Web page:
The output from a couple of button clicks using this code is as below:

UI thread: 8
Task 1 thread: 9
Continuation on UI thread: 8
Task 2 thread is UI thread: 8
UI thread: 8
Task 1 thread: 10
Continuation on UI thread: 8
Task 2 thread is UI thread: 8

The reason for this behaviour is that the user interface thread synchronization context is still in force when we start our second task.

Fortunately, in this case at least there is a simple solution, even if it isn’t so obvious.  We can tell the new Task to run explicitly using the default synchronization context instead of the user interface synchronization context when we start it.  The simplest syntax for this changes the code as below.  Notice it passes TaskScheduler.Default as an argument to Task.Start.  The terminology here for a user interface application is a little confusing.  The ‘current synchronization context’ is accessed using TaskScheduler.FromCurrentSynchronizationContext, which we typically do from the user interface thread.  Then the ‘current’ context that results in delegates being queued back to the user interface thread.  The ‘default synchronization context’ is the context that results in delegates being queued to the thread pool.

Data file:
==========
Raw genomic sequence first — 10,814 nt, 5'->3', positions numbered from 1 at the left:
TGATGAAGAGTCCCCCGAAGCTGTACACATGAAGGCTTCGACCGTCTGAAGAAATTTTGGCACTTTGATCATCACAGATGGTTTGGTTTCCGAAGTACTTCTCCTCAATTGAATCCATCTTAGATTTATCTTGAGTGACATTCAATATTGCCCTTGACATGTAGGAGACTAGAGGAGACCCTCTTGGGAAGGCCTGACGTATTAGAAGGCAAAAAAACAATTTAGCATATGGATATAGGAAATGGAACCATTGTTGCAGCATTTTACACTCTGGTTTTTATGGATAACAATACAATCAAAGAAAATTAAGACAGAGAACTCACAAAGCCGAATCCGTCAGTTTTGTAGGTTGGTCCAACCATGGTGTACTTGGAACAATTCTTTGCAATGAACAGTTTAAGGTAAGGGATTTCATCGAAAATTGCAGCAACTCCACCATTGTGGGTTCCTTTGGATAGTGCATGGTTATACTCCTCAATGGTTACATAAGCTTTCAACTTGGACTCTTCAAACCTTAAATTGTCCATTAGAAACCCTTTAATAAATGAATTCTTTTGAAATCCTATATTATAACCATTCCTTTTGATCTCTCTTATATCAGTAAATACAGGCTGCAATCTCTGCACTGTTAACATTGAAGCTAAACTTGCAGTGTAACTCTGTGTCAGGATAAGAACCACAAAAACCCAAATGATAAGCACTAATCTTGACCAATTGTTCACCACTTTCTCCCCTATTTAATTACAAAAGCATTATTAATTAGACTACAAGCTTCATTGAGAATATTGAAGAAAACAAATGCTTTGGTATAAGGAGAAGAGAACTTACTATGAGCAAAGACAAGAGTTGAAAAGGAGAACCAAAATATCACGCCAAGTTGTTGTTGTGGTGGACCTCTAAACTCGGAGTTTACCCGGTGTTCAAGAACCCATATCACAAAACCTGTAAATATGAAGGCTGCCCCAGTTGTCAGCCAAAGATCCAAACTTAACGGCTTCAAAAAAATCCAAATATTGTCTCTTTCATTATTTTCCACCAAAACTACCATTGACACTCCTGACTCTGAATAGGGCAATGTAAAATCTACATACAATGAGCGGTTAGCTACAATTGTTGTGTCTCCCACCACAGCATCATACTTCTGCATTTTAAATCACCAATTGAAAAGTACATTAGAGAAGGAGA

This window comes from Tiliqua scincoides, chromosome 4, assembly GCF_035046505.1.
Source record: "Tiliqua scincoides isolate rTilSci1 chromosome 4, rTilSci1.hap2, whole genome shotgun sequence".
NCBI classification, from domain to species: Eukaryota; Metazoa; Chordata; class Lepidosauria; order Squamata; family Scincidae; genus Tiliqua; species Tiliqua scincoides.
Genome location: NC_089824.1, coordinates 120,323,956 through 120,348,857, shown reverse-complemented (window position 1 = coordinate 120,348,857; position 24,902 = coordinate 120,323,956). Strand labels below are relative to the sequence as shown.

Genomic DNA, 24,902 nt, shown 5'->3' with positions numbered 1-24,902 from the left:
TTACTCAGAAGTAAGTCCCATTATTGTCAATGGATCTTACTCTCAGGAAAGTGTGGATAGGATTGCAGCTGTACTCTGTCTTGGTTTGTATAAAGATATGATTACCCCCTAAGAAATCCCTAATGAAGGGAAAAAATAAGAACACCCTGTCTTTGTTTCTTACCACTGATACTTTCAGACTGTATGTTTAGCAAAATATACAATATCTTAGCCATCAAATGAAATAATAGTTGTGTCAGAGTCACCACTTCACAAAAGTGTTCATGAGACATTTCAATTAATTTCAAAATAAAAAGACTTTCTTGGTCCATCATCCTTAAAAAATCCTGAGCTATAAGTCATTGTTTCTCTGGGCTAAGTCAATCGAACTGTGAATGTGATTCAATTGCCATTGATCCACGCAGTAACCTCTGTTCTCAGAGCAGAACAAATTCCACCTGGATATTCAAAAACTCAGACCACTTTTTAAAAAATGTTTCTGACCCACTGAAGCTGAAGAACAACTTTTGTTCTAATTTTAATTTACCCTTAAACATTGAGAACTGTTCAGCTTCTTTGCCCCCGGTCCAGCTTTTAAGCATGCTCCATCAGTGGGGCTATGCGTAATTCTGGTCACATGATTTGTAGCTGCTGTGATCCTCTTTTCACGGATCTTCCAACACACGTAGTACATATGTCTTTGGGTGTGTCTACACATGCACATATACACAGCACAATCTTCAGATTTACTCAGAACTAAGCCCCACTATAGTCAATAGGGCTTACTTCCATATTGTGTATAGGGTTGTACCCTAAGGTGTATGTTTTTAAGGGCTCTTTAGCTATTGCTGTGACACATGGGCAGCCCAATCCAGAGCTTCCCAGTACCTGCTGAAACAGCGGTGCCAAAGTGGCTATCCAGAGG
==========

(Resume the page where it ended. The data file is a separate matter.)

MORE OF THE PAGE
private void button1_Click(object sender, RoutedEventArgs e)
{
    Debug.WriteLine("UI thread: " + Thread.CurrentThread.ManagedThreadId);
    Task.Factory.StartNew(() => 
        Debug.WriteLine("Task 1 thread: " + Thread.CurrentThread.ManagedThreadId))
    .ContinueWith(ant =>
    {
        Debug.WriteLine("Continuation on UI thread: " + Thread.CurrentThread.ManagedThreadId);
        Task task2 = new Task(() 
            => Debug.WriteLine("Task 2 thread: " + Thread.CurrentThread.ManagedThreadId));
        task2.Start(TaskScheduler.Default);
    }, TaskScheduler.FromCurrentSynchronizationContext());
}

The output from this is now as we would expect:

UI thread: 9
Task 1 thread: 10
Continuation on UI thread: 9
Task 2 thread: 11
UI thread: 9
Task 1 thread: 11
Continuation on UI thread: 9
Task 2 thread: 10

For more detailed discussion on this see:

http://stackoverflow.com/questions/6800705/why-is-taskscheduler-current-the-default-taskscheduler

http://stackoverflow.com/questions/12245935/is-task-factory-startnew-guaranteed-to-use-another-thread-than-the-calling-thr

Floating Point Arithmetic

We had a discussion about floating point arithmetic on 32-bit processors in our team this morning: here’s a brief note I made on the subject a long time ago.

double a = 95.0;
double b = 94.0001;
double c = a – b;

In .Net this give c = 0.99989999999999668. It should be 0.9999 obviously. This is a classic floating point problem: big numbers and small numbers don’t mix well for addition and subtraction. You get the same problem in Java. This is because there’s an IEEE standard for how 32-bit doubles (and other floating point types) should work, which is used in both languages.